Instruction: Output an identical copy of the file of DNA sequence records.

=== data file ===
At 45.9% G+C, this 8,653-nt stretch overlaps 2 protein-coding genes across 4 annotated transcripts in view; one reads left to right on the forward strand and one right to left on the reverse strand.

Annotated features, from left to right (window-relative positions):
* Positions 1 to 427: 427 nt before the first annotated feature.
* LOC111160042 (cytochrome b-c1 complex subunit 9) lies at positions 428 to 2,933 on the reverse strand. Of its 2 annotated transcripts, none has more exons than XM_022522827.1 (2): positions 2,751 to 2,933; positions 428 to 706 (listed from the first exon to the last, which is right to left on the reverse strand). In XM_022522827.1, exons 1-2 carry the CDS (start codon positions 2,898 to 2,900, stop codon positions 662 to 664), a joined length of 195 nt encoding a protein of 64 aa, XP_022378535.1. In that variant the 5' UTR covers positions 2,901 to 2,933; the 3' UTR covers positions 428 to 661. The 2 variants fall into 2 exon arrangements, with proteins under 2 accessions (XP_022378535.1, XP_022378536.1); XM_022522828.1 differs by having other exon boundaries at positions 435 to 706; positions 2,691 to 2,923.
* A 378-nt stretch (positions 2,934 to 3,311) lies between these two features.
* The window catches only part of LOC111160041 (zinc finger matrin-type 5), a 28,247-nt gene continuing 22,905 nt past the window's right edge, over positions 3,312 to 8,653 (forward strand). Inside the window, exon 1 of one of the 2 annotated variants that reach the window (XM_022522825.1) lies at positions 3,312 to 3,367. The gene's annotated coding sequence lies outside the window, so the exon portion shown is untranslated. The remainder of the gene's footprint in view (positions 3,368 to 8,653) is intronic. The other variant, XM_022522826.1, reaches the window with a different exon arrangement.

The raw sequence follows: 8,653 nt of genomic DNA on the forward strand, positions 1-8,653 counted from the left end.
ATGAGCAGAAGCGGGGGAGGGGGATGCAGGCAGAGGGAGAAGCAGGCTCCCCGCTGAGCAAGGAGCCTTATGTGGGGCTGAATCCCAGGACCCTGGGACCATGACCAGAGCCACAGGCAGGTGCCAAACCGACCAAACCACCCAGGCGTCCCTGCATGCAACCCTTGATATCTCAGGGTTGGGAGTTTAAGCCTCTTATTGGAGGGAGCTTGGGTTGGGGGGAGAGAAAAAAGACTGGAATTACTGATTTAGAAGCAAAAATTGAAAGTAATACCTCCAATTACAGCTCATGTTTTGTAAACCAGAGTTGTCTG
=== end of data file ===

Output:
At 45.9% G+C, this 8,653-nt stretch overlaps 2 protein-coding genes across 4 annotated transcripts in view; one reads left to right on the forward strand and one right to left on the reverse strand.

Annotated features, from left to right (window-relative positions):
* Positions 1 to 427: 427 nt before the first annotated feature.
* LOC111160042 (cytochrome b-c1 complex subunit 9) lies at positions 428 to 2,933 on the reverse strand. Of its 2 annotated transcripts, none has more exons than XM_022522827.1 (2): positions 2,751 to 2,933; positions 428 to 706 (listed from the first exon to the last, which is right to left on the reverse strand). In XM_022522827.1, exons 1-2 carry the CDS (start codon positions 2,898 to 2,900, stop codon positions 662 to 664), a joined length of 195 nt encoding a protein of 64 aa, XP_022378535.1. In that variant the 5' UTR covers positions 2,901 to 2,933; the 3' UTR covers positions 428 to 661. The 2 variants fall into 2 exon arrangements, with proteins under 2 accessions (XP_022378535.1, XP_022378536.1); XM_022522828.1 differs by having other exon boundaries at positions 435 to 706; positions 2,691 to 2,923.
* A 378-nt stretch (positions 2,934 to 3,311) lies between these two features.
* The window catches only part of LOC111160041 (zinc finger matrin-type 5), a 28,247-nt gene continuing 22,905 nt past the window's right edge, over positions 3,312 to 8,653 (forward strand). Inside the window, exon 1 of one of the 2 annotated variants that reach the window (XM_022522825.1) lies at positions 3,312 to 3,367. The gene's annotated coding sequence lies outside the window, so the exon portion shown is untranslated. The remainder of the gene's footprint in view (positions 3,368 to 8,653) is intronic. The other variant, XM_022522826.1, reaches the window with a different exon arrangement.

The raw sequence follows: 8,653 nt of genomic DNA on the forward strand, positions 1-8,653 counted from the left end.
ATGAGCAGAAGCGGGGGAGGGGGATGCAGGCAGAGGGAGAAGCAGGCTCCCCGCTGAGCAAGGAGCCTTATGTGGGGCTGAATCCCAGGACCCTGGGACCATGACCAGAGCCACAGGCAGGTGCCAAACCGACCAAACCACCCAGGCGTCCCTGCATGCAACCCTTGATATCTCAGGGTTGGGAGTTTAAGCCTCTTATTGGAGGGAGCTTGGGTTGGGGGGAGAGAAAAAAGACTGGAATTACTGATTTAGAAGCAAAAATTGAAAGTAATACCTCCAATTACAGCTCATGTTTTGTAAACCAGAGTTGTCTG